Flexible sound: loudspeakers for multipurpose venues
As technology advances, so do the expectations of venue owners looking to host many different types of events to maximise revenue. Can a high quality one-size-fits-all loudspeaker system ever be deployed to meet their needs, or do compromises have to be made? Charlotte Ashley finds out.
Venues aren’t what they used to be. A football stadium’s worn-out pitch can be transformed into the stage for a rock band by night. The modern-day university auditorium may not just accommodate recitals and theatre, but can offer a complete cinema experience with surround sound.
When AV can sometimes be last on the list of priorities for venue owners, a clear dialogue on what events they may host and what manufacturers and integrators can provide with loudspeaker systems is essential. This must take place whilst carefully navigating a number of key stakeholders involved in the process of specifying a system in a multipurpose venue.
Can one size fit all?
“There’s increasingly more and more competition for venues with a multipurpose sound system,” says Jamie Ward, international sales manager, EMEA at Community Professional Loudspeakers. “To keep their bookings up these venues need to be able to offer good quality and wider flexibility to the install and hire markets.”
A loudspeaker’s suitability for handling different events is often defined by the scale of the venue where it’s going to be installed. “A sports stadium must have a house system in order to keep people involved in the sport itself, but that system would only be partially used for a U2 concert for example,” says Bob McCarthy, director of system optimisation at Meyer Sound. As much as arena owners may want a system to be enjoyed by fans both at a football game and a music concert, often speaker placement at sports venues (central and high, near scoreboards) means it is not possible for it to provide the coverage needed. “If it’s a 10,000-seat venue, it’s very unlikely that any kind of one size is going to fit all.”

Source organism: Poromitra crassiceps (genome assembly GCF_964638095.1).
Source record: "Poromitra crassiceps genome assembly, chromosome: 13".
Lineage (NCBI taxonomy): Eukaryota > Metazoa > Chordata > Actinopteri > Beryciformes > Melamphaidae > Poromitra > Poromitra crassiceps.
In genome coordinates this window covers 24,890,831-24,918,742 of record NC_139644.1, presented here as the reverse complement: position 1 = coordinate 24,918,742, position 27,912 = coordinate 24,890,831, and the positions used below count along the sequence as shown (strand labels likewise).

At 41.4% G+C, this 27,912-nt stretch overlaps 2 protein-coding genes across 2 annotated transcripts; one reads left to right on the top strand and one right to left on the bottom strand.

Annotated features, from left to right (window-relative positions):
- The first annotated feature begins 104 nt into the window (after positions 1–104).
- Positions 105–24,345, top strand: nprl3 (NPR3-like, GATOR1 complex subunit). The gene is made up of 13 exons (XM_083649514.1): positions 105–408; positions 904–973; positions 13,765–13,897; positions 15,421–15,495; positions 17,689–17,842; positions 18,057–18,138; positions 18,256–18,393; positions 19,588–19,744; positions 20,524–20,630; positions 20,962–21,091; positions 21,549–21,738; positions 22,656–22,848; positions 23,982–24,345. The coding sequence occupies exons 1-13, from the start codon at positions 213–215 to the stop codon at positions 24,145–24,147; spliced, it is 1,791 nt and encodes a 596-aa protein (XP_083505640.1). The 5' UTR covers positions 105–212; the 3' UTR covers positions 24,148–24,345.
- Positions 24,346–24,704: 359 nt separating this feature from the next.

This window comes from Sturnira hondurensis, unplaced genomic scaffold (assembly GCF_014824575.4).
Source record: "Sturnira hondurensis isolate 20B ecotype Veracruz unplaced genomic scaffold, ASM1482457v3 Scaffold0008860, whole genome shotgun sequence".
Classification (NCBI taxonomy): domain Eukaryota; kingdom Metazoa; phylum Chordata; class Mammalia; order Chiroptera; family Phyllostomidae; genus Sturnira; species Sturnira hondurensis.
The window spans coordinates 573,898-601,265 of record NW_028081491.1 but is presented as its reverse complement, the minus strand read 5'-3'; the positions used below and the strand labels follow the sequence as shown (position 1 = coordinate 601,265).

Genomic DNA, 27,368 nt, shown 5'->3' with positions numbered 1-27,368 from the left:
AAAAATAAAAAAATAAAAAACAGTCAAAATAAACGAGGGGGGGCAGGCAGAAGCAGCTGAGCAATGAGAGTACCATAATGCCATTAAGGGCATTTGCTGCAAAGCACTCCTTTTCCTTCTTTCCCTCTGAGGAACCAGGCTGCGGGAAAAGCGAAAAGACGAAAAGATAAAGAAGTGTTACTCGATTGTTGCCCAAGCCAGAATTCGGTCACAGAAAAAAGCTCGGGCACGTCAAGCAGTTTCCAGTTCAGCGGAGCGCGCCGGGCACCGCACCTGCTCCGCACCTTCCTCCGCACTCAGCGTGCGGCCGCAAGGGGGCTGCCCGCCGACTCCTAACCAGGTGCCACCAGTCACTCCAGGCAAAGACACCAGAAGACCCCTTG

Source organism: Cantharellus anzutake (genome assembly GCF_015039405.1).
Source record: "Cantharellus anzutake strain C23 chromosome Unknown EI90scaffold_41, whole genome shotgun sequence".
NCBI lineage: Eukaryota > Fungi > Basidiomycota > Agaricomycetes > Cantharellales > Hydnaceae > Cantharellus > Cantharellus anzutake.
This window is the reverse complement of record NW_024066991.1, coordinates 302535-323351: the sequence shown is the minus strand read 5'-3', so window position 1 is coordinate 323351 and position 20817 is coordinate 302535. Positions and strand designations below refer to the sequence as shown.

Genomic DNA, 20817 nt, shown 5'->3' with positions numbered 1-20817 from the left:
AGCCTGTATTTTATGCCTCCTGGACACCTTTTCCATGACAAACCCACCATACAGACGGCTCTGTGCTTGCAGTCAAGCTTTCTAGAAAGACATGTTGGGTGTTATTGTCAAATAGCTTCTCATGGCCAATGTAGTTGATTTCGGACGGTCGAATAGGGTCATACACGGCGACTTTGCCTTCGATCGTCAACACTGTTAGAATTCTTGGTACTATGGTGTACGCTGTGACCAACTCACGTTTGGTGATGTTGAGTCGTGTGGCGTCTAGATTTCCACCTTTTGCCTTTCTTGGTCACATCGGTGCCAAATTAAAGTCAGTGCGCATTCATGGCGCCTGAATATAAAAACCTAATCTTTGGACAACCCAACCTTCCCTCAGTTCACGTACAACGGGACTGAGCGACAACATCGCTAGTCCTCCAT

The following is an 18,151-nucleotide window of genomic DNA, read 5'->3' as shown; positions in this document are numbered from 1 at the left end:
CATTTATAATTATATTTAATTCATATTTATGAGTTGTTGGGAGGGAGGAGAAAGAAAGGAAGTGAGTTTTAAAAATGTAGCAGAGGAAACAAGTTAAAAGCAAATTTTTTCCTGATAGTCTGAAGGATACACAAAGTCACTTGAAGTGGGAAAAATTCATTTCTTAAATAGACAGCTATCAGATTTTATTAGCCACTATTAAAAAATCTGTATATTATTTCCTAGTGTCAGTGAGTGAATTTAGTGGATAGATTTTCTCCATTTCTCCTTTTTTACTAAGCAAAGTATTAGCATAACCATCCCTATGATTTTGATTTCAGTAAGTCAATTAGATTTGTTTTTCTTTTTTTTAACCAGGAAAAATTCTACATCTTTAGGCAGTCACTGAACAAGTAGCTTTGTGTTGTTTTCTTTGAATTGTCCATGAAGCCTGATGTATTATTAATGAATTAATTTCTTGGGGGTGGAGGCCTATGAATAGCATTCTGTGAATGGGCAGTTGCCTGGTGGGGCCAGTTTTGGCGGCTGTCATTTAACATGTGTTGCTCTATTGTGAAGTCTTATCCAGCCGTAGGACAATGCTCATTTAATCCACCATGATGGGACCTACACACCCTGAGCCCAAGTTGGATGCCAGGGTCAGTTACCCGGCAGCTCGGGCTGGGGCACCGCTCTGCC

He continues: “The smaller the place gets, the greater the chances that it can do everything in the hall. When you’re small-scale, you want to get your system ready for anything, because that makes your venue become more attractive.”
“There’s no venue anywhere that is going to satisfy everybody, even if it satisfies it in a technical perspective in terms of SPLs and coverage. You’re never going to get 100%, you can get 65 or 75% I believe, but that’s the difference between a show maybe being cost effective or not,” says Neal Allen, concert sound consultant.
“There’s no venue anywhere that is going to satisfy everybody, even if it satisfies in terms of SPLs and coverage. You’re never going to get 100%, you can get 65 or 75% I believe, but that’s the difference between a show maybe being cost effective or not.”
What can make a loudspeaker suitable for different events? “One of the things we’re finding in nearly every venue we’re installing is that speech intelligibility is extremely important. I think also cost-effectiveness and return on investment as well,” says Ward.
“One attribute that would make a sound system suitable for a range of uses would be the ability to have different zones that can be independently controlled. For example, multiple rooms that can be sectioned off for smaller independent functions that need separation from one another, or if the rooms can be combined to have one big function,” says Ladd Temple, North American sales manager at Renkus-Heinz.
Lars Heinrich, sales and marketing manager at Kling & Freitag highlights the importance of design flexibility: “Loudspeakers need to be almost invisible. As this is not possible, they have to be perfectly integrated. As the acoustical result of ceiling speakers is not as good as regular installed speakers we have developed installation speakers for different uses, and each model can be scaled for a wide range of applications.”